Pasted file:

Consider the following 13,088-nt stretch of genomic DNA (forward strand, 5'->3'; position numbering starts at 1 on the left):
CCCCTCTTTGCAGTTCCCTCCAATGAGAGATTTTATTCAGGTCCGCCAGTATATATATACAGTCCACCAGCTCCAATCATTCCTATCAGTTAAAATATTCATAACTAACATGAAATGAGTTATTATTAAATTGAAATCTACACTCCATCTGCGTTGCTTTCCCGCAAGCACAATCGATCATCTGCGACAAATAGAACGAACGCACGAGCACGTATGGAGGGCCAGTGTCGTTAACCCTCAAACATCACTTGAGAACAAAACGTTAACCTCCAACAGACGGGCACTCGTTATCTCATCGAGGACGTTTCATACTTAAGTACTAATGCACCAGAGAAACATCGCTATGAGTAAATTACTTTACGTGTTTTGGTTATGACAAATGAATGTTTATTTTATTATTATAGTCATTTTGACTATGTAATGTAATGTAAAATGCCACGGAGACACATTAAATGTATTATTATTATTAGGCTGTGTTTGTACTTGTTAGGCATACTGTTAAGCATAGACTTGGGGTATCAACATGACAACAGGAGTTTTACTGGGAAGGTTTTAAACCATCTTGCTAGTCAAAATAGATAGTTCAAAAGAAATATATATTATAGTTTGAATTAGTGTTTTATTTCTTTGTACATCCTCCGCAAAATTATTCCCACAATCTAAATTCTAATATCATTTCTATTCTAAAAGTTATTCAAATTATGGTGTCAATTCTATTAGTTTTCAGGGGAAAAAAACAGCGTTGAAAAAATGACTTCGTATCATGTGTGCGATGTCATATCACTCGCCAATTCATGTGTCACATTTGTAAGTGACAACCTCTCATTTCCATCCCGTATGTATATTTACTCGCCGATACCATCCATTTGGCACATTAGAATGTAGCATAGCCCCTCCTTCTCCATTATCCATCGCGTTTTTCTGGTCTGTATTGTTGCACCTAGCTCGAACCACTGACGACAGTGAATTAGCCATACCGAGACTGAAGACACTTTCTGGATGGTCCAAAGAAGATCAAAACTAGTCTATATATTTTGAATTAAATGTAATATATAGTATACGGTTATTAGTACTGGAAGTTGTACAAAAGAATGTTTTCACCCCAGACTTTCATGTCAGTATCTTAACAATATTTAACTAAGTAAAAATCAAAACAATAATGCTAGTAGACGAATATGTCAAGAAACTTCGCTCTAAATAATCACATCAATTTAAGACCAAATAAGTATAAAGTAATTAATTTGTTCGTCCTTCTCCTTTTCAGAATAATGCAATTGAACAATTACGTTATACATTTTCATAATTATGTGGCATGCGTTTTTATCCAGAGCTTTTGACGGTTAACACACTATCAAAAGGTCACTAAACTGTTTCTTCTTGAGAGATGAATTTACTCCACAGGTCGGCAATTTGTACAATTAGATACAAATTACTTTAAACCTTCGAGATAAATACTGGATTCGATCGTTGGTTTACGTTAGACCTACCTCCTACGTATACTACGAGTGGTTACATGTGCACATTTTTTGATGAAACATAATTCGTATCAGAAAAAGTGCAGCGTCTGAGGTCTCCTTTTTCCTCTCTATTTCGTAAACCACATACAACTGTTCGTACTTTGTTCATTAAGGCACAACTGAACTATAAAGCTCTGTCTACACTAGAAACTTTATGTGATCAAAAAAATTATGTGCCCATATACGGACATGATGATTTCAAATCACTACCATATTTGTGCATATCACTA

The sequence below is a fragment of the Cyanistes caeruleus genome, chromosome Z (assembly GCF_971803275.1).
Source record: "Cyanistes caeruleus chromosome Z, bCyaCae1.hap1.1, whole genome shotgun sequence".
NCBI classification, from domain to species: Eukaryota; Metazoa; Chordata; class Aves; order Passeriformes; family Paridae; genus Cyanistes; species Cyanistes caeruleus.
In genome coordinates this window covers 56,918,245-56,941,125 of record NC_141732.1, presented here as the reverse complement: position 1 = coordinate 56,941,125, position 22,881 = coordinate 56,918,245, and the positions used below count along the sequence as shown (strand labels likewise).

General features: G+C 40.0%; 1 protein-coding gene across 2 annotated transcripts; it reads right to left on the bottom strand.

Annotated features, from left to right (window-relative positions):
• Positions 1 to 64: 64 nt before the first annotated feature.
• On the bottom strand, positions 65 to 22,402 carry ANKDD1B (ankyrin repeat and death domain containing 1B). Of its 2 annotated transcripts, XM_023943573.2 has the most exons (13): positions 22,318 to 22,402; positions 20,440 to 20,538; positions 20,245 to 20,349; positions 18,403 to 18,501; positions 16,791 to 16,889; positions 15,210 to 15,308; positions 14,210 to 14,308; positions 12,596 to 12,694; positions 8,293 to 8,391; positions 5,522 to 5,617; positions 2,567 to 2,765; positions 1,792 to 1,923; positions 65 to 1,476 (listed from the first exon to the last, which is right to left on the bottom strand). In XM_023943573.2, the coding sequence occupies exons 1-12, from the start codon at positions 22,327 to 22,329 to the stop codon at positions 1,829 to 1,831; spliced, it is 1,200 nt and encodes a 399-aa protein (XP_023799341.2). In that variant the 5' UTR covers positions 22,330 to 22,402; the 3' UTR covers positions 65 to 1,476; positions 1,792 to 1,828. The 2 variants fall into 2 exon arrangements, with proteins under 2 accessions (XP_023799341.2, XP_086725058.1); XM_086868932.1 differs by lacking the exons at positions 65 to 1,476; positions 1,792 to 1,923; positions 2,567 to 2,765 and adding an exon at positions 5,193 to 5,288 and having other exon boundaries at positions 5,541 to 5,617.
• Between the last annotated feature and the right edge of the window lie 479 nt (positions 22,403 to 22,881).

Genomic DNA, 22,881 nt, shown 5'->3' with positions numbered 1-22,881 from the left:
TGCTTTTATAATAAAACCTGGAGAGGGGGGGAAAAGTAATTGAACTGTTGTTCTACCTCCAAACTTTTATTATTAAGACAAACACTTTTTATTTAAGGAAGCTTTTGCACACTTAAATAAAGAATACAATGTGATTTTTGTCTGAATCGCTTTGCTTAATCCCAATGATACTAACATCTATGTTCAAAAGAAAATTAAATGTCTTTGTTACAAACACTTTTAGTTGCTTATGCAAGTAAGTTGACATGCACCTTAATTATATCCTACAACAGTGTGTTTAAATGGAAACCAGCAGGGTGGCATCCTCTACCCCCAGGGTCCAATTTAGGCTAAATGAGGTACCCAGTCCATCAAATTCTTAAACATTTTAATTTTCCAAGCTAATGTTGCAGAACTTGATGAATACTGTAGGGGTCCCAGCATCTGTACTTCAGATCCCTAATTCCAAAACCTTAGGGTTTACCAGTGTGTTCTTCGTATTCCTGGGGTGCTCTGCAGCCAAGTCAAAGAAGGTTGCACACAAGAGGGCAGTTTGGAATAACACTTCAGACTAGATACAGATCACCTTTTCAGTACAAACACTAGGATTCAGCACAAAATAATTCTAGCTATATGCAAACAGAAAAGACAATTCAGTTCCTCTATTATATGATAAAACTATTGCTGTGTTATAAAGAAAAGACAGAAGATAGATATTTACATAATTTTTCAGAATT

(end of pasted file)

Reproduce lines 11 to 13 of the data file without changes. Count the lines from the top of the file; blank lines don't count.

• Between the last annotated feature and the right edge of the window lie 479 nt (positions 22,403 to 22,881).

Genomic DNA, 22,881 nt, shown 5'->3' with positions numbered 1-22,881 from the left:
TGCTTTTATAATAAAACCTGGAGAGGGGGGGAAAAGTAATTGAACTGTTGTTCTACCTCCAAACTTTTATTATTAAGACAAACACTTTTTATTTAAGGAAGCTTTTGCACACTTAAATAAAGAATACAATGTGATTTTTGTCTGAATCGCTTTGCTTAATCCCAATGATACTAACATCTATGTTCAAAAGAAAATTAAATGTCTTTGTTACAAACACTTTTAGTTGCTTATGCAAGTAAGTTGACATGCACCTTAATTATATCCTACAACAGTGTGTTTAAATGGAAACCAGCAGGGTGGCATCCTCTACCCCCAGGGTCCAATTTAGGCTAAATGAGGTACCCAGTCCATCAAATTCTTAAACATTTTAATTTTCCAAGCTAATGTTGCAGAACTTGATGAATACTGTAGGGGTCCCAGCATCTGTACTTCAGATCCCTAATTCCAAAACCTTAGGGTTTACCAGTGTGTTCTTCGTATTCCTGGGGTGCTCTGCAGCCAAGTCAAAGAAGGTTGCACACAAGAGGGCAGTTTGGAATAACACTTCAGACTAGATACAGATCACCTTTTCAGTACAAACACTAGGATTCAGCACAAAATAATTCTAGCTATATGCAAACAGAAAAGACAATTCAGTTCCTCTATTATATGATAAAACTATTGCTGTGTTATAAAGAAAAGACAGAAGATAGATATTTACATAATTTTTCAGAATT